BERKELEY, CA (UroToday.com) - This study and its findings reiterate other salient points in the clinical management of and research on prostate cancer in developing countries such as the Philippines, which were not expounded on in our article. The authors have to deal with these issues and find answers to unique problems of the local patient population, while operating in a setting with very limited resources and with established attitudes that are not always beneficial for patients.
- The Asian stock is comprised of a wide variety of ethnicities and its various mixes. East, Southeast, and South Asians, just to name a few, have a wide variety of differences in terms of physical attributes and diet, all of which greatly affect the epigenetics of many diseases, not just prostate cancer. To make “bulk recommendations” or accept certain notions, such as “Asians being low risk for developing prostate cancer” may be a great disservice to many Asian men, who may need more aggressive monitoring than others.
- There may be folly in always looking to developed countries for answers to problems that are unique to developing parts of the world. Clinicians and researchers from resource-poor nations, such as the Philippines, must recognize these unique patterns in their local setting, as these may not be so obvious to experts from other countries. In this case, it may be prudent to change the current assumption that Filipino men have low risk of developing prostate cancer and of dying from it. The time may have come to question what appears to be an accepted fact that it is only socio-economic problems which cause these clinical trends in our patients. Although it is financially challenging to conduct population-based genetic research in third world nations, the expertise is actually locally available. However, it is not as common to see basic scientists and clinicians working together as one team in coming up with new answers for problems unique to their patients. Such collaboration is key in producing a scientific community that is truly relevant to their people’s needs as well as competitive in the global setting. Many focus on keeping abreast with technological advances of surgical care, forgetting that innovative clinical and basic science research are just as important in reaching global competitiveness.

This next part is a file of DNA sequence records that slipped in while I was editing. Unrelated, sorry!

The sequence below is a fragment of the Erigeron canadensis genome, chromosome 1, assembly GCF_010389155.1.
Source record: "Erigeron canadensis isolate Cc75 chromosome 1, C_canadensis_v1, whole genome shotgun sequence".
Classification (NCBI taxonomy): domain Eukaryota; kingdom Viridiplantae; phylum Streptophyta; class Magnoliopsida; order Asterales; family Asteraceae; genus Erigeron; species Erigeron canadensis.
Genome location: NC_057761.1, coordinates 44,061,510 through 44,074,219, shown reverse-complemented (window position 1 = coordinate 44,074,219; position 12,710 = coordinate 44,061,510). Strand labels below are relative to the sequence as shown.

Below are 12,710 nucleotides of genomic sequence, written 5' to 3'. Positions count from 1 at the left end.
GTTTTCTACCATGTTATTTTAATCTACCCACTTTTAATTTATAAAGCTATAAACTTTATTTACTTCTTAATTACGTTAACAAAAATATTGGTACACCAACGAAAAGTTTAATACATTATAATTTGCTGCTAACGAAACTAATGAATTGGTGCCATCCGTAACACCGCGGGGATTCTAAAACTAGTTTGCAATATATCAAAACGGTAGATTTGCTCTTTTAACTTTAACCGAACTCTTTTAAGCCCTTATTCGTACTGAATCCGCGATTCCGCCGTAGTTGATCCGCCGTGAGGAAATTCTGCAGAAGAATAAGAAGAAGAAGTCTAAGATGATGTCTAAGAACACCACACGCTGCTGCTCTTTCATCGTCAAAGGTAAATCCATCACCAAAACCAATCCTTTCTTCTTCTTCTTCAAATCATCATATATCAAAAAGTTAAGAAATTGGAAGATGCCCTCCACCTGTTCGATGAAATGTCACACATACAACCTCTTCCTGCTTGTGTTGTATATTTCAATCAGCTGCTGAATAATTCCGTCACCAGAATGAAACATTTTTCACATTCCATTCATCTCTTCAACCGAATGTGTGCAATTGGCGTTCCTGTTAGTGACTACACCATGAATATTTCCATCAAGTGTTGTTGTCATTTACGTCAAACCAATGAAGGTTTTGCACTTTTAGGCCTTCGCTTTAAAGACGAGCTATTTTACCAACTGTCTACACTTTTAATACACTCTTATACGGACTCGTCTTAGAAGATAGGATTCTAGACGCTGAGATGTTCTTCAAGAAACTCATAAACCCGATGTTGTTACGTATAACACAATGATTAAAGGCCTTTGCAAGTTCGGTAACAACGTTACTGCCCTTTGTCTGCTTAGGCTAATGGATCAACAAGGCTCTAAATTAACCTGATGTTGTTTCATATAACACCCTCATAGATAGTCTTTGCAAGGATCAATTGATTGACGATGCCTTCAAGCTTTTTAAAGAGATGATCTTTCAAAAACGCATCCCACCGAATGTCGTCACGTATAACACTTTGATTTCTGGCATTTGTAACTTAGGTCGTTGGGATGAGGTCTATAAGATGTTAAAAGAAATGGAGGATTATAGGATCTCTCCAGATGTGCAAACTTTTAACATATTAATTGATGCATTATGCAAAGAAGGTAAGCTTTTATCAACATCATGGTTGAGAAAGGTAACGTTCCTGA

- While the developed world struggles with over-diagnosis and over-treatment, much of the underdeveloped nations must still devote effort and resources to promoting screening and preventive health management. Lack of education and low budget for proper information dissemination are common culprits, as well as the near absence of universal health care systems in many developing nations. Again, clinicians must exercise much prudence in deciding what recommendations coming from many developed countries they should adapt in their local places of practice. While much of the West no longer espouses regular screening for prostate cancer, the same may not be readily applicable to the local needs of the Filipino population.
- Globalization often entails the “spreading” of unhealthy lifestyle choices from one part of the world to another. The culture of the “fast food diet” is slowly but surely negating the protective effects of the East Asian diet, rich in tofu and green tea, against many diseases such as prostate cancer. And in a country where screening is not widely used and universal health care barely exists, health-wise, this can have catastrophic effects that clinicians and public health officials must recognize and act upon efficiently.
Eliza M. Raymundo, MD as part of Beyond the Abstract on UroToday.com. This initiative offers a method of publishing for the professional urology community. Authors are given an opportunity to expand on the circumstances, limitations etc... of their research by referencing the published abstract.
Division of Urology, Department of Surgery, College of Medicine, University of the Philippines Manila, Manila, Philippines
Institute of Molecular Biology & Biotechnology, National Institutes of Health, University of the Philippines Manila, Manila, Philippines
Department of Surgery, Uniformed Services University of the Health Sciences, Bethesda, MD USA